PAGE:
- The Washington Times - Wednesday, April 24, 2002

The recent publication (in the pages of this newspaper) of classified portions of the U.S. government's Nuclear Policy Review that was alleged to be evidence of a purported shift in U.S. nuclear strategy touched off a spate of stories on the dangers of putting rogue states in America's nuclear crosshairs. In story after story, arms-control advocates and unnamed foreign officials warned of a policy that would "turn upside down" longstanding U.S. nuclear doctrines, and "make America more likely to use" nuclear weapons.

To be sure, the chance to quote from leaked passages of the highly classified National Policy Review may be news. But the policy shift these stories purport to prove is anything but new, and is very much in the tradition of the deterrence doctrine that has guided U.S. nuclear policy since the Soviets got the bomb.

According to nuclear strategist Hans Kristensen, as early as March 1991 the month Operation Desert Storm ended the U.S. Joint Chiefs of Staff suggested that nuclear weapons, until then largely trained on Soviet and Chinese targets, "could assume a broader role globally in response to the proliferation of nuclear capability among Third World nations." In fact, since the United States divested itself of chemical and biological weapons, by policy, our nuclear arsenal constitutes the sole deterrent against use of weapons of mass destruction (WMD) of any kind. By 1992, in the Department of Defense Annual Report, then-Secretary of Defense Dick Cheney wrote: U.S. nuclear strategy "must now also encompass potential instabilities that could arise when states or leaders perceive they have little to lose from employing weapons of mass destruction."

Indeed, this new orientation survived the change from the first Bush presidency to the Clinton administration; in the 1994 Nuclear Posture Review, the notion that U.S. nuclear assets should target rogue states possessing such weapons was formalized into the Single Integrated Operation Plan (SIOP) that governs our nuclear target list.

Proof that the Bush administration is continuing this policy even while adjusting it to the constantly evolving efforts of rogue states to acquire WMD ("adaptive planning," in the jargon of both the Clinton and Bush II administrations) is less a sign of shifting policy, than the extension of bipartisan continuity now more than a decade old.

But now, the problem is different. While the United States must still be able to deter a massive nuclear strike by Russia or China, its principle concern is the rogue regimes that are seeking to produce or procure nuclear weapons, and who might use them to threaten their neighbors or the United States should we seek to intervene on behalf of our allies and friends. These rogues could also channel them to terrorists. Just as we signaled the Soviets in the Cold War era, a signal today that the United States would respond with "all means necessary" to attacks involving WMD would make even the most desperate states aware of the consequences of aiding and abetting terrorists. For this reason alone, wherever rogue regimes hold sway, we ought to add known WMD storage sites and research facilities to our nuclear target list.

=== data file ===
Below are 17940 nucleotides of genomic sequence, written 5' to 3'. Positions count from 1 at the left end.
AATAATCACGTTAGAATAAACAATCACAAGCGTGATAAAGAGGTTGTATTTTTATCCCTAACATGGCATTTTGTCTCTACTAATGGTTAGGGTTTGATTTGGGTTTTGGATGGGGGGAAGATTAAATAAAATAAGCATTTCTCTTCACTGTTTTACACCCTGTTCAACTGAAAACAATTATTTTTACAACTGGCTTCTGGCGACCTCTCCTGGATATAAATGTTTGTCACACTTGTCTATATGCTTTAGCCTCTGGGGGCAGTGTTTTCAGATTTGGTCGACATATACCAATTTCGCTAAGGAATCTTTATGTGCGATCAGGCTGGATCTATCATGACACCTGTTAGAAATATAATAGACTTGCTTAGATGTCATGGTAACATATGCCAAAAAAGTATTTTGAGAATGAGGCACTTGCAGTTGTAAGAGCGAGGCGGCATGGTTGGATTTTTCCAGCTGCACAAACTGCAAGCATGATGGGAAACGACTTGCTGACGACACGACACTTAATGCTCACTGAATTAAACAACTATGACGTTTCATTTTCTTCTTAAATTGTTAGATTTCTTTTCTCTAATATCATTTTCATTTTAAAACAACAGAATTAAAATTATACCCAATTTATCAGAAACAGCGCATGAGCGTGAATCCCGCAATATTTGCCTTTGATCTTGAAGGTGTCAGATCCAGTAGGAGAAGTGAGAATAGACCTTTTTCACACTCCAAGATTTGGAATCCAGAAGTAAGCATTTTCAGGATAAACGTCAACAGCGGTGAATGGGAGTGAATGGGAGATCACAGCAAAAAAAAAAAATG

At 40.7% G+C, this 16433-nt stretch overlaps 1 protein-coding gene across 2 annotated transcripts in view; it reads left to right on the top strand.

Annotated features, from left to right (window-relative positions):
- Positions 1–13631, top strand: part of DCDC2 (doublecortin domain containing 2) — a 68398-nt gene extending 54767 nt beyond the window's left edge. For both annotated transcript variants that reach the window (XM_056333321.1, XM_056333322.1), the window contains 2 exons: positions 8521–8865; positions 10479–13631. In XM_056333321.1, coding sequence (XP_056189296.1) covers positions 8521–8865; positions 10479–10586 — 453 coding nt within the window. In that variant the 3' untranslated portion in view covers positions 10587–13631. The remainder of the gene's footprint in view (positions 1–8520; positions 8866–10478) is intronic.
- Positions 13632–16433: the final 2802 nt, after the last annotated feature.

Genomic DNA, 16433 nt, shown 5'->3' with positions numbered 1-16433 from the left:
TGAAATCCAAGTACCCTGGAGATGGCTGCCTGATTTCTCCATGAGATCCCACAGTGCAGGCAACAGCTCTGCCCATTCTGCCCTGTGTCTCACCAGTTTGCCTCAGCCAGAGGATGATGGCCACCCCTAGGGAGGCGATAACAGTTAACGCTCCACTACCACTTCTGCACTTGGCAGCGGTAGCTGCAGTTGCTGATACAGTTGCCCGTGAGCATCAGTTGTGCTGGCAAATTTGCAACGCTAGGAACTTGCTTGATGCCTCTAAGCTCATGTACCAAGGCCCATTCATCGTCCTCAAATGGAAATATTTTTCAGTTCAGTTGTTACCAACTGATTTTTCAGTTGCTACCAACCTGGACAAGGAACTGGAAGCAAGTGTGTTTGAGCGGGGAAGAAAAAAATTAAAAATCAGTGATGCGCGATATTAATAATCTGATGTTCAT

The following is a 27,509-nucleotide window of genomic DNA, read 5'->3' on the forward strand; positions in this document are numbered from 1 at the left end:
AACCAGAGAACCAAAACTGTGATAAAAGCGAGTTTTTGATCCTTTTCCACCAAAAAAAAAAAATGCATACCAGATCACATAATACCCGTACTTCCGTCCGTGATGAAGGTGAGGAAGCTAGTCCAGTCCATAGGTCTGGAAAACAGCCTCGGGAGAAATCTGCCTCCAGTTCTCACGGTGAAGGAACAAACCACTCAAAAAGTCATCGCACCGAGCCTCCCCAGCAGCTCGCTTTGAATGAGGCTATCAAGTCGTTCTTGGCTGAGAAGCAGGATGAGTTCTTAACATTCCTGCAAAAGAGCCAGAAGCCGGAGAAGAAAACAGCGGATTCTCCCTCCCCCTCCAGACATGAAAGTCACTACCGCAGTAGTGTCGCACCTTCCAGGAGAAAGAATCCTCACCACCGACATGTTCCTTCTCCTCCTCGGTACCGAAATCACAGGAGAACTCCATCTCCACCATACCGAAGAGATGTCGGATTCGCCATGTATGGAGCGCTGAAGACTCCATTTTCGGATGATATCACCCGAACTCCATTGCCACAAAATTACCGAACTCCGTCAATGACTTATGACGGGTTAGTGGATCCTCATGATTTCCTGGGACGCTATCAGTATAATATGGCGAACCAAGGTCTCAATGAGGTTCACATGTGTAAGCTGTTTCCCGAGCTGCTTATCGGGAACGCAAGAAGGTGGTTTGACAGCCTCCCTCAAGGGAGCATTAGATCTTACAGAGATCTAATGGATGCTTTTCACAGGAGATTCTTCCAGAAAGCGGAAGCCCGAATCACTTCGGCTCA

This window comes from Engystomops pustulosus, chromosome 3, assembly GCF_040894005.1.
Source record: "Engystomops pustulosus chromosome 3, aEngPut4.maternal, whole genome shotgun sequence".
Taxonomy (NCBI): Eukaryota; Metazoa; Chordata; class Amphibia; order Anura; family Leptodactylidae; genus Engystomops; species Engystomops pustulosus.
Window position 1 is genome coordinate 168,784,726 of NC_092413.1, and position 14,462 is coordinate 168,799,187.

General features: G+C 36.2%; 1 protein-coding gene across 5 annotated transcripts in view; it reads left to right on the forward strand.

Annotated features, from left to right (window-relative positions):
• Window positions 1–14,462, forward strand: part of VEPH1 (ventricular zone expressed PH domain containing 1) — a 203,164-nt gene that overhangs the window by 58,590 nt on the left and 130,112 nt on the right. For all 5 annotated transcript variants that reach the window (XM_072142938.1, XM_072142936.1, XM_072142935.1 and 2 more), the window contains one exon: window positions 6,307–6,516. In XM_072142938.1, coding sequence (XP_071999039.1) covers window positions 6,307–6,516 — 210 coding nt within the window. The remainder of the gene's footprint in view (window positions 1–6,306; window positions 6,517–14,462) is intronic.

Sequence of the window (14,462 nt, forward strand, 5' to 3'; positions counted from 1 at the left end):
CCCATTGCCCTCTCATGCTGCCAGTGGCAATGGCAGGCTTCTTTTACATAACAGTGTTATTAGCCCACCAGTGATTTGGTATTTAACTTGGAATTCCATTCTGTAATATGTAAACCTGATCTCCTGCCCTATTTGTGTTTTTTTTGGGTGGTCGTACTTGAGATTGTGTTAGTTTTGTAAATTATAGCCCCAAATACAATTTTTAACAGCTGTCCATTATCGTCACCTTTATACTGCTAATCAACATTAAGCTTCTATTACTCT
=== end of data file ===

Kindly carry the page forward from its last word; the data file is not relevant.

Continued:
As a result of the war on terrorism and the nuclear ambitions of rogue states, a counter-WMD focus now shapes our nuclear posture. This is not new. The real question is: What sort of strategic force is called for? Clearly, the United States will need an arsenal large enough to execute any strike scenario envisioned, with an accent on high-accuracy land-based systems, capable of providing a diverse range of discreet targeting options. Also, to give our deterrent continued credibility, we'll need to focus on new nuclear systems, weapons with low yields but capable of destroying buried, bunkered or otherwise fortified WMD facilities.

Long-term, such considerations should shape our defense programs, the budget process and the public debate. Near-term, there's nothing wrong and quite a lot right with a policy that puts rogue actors on notice that using weapons of mass destruction against our people or our troops will elicit the strongest possible U.S. response. Indeed, getting that word out to America's adversaries might be so important that it might even be worth leaking the story.


Daniel Goure is a senior fellow at the Lexington Institute and has served as deputy director of the International Security Program at the Center for Strategic and International Studies, and in the secretary of defense's Office of Strategic Competitiveness.

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